Yet there is another answer, too. It is that Hungarian higher education, as an institutional structure, lost its autonomy long ago. At every step on the way it opted for adaptation rather than resistance. If it received less state funding, then it bought less printing paper, scrapped the library upgrades, revoked travel grants, failed to refill the soap and paper towel dispensers in the washrooms, turned down the heating, merged departments and, if absolutely unavoidable, it laid off colleagues. Obviously, this was done at the expense of the quality of research and teaching. But the worst aspect, without a doubt, is that it learned to seek and accept the graces of those in power, and to be so immeasurably grateful for each morsel ultimately thrown its way. Funding unpredictability compels every institution to cut individual deals – and to compromise itself.

Then came the new “chancellery” system: chancellors are nominated by government to oversee all financial aspects of university management, thereby openly depriving higher education institutions of their financial autonomy. “Financial autonomy” is, of course, self-deception. How could one decide autonomously about the use of educational and research capacities when there is actually no money? Since the competencies of chancellors are not clearly circumscribed, there are typically continuous conflicts between the university presidents and the chancellors.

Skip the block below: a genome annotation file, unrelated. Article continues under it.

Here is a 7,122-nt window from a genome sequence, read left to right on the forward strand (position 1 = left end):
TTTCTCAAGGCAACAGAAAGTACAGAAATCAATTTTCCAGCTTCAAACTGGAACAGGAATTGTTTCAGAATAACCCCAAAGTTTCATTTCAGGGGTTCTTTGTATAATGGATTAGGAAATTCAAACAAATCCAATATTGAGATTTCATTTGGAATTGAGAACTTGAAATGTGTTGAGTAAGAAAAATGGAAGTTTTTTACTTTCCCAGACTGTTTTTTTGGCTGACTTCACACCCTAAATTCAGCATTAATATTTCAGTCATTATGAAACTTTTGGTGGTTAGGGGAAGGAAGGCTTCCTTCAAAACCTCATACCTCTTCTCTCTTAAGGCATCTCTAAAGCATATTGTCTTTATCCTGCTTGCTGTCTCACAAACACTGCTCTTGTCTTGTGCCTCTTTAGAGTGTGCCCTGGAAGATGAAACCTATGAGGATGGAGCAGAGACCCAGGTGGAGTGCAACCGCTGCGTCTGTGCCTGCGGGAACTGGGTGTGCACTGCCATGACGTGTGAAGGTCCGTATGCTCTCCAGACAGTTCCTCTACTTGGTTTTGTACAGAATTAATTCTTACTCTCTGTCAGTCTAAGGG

Parallel structures have emerged, obviously in the interest of improved financial management and higher savings. Yet, this, too, had not been decided without involving the universities. The university senates gave the government’s plan a smooth ride. I was there, I saw it – mine was the only vote against. Another university senate unanimously elected the governing party’s chief ideologue as the university’s president, and a candidate who had applied to be dean was unanimously rejected by colleagues when the minister let it be known through the university president that he did not agree with the appointment of that person.

Bit by bit, since 2010, universities have given up their autonomy and have gradually come to terms with the cutbacks and the humiliations. In the meanwhile, there is some bargaining going on in the background, and then there is an argument to legitimise all this: at least we survive. As a part of this system, how could I be mad at someone who has managed to secure my next annual salary?

But why did it never occur to universities to join forces and show some strength? If we had reacted forcefully the first time when we experienced the ravings of politics the whole country might face better prospects for the future.

In other words, the other response to my student’s question must be that universities are not free, they are not free at all. And that this owes to a significant extent to their own failures.